And, every part of me is saying, there are over 150,000 items here in anyone’s estimation and the family members agree that is the case. There are likely more like 200K items with a basement and attic filled with antiques from Mom’s shop and other things she collected after that until her death in 2013. Even if the average of $1 is gained from the sale of each item – averaging across the whole total, that is $150,000 – $200,000 that should be available to the estate. And, hundreds if not, thousands of items should get far in excess of $1 since they are antiques like curio cabinets and chairs and collectibles and collections of desirable items collectors seek to have like hundreds of Matchbox and the other brand of little cars which as a group would probably be worth something to people who want to add them to their own collections.


There are also tens of thousands of photos from this particular time in America from the 40’s to the present that Dad took across life in the South and in Florida during the CUban Missile crisis days when we lived there and as the first rockets to the moon were being designed and tested at Cape Canaveral and then called Cape Kennedy – to photos and 8mm films of driving across America several times to go live in California from Georgia and then back again to live in Georgia and back to live in California along with our yearly trek to the Carolinas where our family is from during those years as well.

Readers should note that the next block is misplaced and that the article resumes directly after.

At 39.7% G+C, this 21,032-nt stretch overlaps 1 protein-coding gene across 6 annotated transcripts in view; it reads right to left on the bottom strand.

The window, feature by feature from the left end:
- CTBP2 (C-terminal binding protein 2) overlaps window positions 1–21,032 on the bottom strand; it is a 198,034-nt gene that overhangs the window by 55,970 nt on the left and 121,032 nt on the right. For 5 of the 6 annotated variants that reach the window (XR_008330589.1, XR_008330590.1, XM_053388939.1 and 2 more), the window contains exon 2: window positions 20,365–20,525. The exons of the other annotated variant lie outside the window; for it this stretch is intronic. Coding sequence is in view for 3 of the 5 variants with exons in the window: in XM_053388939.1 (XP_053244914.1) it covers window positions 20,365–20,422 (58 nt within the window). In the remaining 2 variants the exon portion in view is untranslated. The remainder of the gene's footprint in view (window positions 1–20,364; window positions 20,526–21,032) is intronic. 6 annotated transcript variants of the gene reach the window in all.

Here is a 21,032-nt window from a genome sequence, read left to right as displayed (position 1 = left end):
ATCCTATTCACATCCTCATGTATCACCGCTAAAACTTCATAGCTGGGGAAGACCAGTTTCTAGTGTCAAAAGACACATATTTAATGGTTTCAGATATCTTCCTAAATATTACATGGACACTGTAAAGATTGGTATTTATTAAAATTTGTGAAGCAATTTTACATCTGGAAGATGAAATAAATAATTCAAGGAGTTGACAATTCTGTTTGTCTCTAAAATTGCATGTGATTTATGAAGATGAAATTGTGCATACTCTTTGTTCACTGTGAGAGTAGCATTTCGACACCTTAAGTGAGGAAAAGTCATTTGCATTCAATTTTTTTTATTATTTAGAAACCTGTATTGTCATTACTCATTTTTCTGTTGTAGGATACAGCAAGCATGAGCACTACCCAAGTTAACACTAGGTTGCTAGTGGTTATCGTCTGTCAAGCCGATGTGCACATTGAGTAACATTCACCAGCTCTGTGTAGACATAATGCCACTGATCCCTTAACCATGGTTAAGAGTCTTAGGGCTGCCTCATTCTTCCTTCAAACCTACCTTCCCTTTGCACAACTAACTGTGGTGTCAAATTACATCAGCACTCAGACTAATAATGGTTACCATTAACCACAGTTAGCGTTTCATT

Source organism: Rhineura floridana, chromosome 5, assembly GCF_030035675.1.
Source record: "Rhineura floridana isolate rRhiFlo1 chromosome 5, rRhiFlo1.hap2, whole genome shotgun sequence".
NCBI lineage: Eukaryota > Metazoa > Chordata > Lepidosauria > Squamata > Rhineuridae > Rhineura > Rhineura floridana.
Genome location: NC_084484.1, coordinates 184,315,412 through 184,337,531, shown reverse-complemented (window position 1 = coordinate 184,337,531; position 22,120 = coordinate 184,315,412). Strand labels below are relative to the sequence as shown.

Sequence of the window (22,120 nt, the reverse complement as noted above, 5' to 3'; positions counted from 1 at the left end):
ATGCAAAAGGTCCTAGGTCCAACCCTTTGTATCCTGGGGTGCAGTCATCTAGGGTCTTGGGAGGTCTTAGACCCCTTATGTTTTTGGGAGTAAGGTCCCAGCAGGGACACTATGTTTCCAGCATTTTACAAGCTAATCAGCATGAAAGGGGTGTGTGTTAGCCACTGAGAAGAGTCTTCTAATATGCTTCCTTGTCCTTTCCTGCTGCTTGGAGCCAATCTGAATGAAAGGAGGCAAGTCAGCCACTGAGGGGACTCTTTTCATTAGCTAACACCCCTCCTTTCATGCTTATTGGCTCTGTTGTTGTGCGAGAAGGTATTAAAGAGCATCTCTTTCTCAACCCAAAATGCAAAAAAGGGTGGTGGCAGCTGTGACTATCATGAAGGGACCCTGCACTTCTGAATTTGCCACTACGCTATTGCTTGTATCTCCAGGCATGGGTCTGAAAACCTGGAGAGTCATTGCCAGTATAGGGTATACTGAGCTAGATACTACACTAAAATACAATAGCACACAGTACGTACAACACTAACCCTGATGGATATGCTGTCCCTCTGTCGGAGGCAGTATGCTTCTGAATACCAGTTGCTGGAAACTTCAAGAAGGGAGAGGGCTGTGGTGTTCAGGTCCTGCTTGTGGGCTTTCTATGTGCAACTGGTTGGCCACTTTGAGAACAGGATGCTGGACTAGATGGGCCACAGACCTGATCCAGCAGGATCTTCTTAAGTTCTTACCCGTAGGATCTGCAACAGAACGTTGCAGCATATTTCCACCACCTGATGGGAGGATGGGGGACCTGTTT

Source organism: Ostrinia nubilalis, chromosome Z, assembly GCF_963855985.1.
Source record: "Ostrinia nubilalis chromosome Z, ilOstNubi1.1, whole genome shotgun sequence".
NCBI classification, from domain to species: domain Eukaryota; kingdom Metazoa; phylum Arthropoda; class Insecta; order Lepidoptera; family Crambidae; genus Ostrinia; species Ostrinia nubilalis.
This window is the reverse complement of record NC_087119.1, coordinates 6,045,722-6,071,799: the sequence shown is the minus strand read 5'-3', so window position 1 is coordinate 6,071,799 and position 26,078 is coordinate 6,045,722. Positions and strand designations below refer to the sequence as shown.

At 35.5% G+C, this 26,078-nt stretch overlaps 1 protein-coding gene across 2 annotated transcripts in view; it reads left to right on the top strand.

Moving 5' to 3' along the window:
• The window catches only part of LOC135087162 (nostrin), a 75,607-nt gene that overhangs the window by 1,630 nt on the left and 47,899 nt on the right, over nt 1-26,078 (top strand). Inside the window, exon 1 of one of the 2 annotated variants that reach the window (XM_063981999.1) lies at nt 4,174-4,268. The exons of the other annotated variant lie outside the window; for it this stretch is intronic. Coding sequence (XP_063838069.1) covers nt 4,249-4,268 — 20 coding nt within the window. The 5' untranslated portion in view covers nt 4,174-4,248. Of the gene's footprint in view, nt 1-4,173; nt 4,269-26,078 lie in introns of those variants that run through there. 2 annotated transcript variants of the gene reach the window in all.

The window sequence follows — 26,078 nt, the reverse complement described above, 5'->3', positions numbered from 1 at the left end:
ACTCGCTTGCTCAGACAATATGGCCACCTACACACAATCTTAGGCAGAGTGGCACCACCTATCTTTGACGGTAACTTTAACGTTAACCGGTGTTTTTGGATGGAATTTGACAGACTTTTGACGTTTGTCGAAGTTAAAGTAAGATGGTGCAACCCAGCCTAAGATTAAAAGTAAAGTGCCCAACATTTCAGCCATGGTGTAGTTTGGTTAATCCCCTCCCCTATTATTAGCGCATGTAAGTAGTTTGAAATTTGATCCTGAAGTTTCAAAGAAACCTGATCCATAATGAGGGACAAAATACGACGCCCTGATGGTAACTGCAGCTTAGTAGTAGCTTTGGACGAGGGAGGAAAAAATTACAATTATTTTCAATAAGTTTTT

There are photos specific to the space race that Dad and us were so much a part of because of his work at Lockheed and photos and memorabilia from California in the late 60’s and 70’s when we lived there including a program from the first showing of Hello Dolly at Graumann’s Chinese Theater in Los Angeles where we got to see it because someone had not picked up their tickets at the window during the last few minutes before the show started and Daddy had just come up to ask if there were any as we were having a touristy moment in Hollywood when we lived in the San Fernando Valley. It would seem that would be worth something in the right memorabilia auction or by emailing it somewhere that has a museum of those kinds of things – my sister and my son that is acting as executors are not going to do that because it “takes too much time” in their estimation, but they won’t let me and my daughter do it either.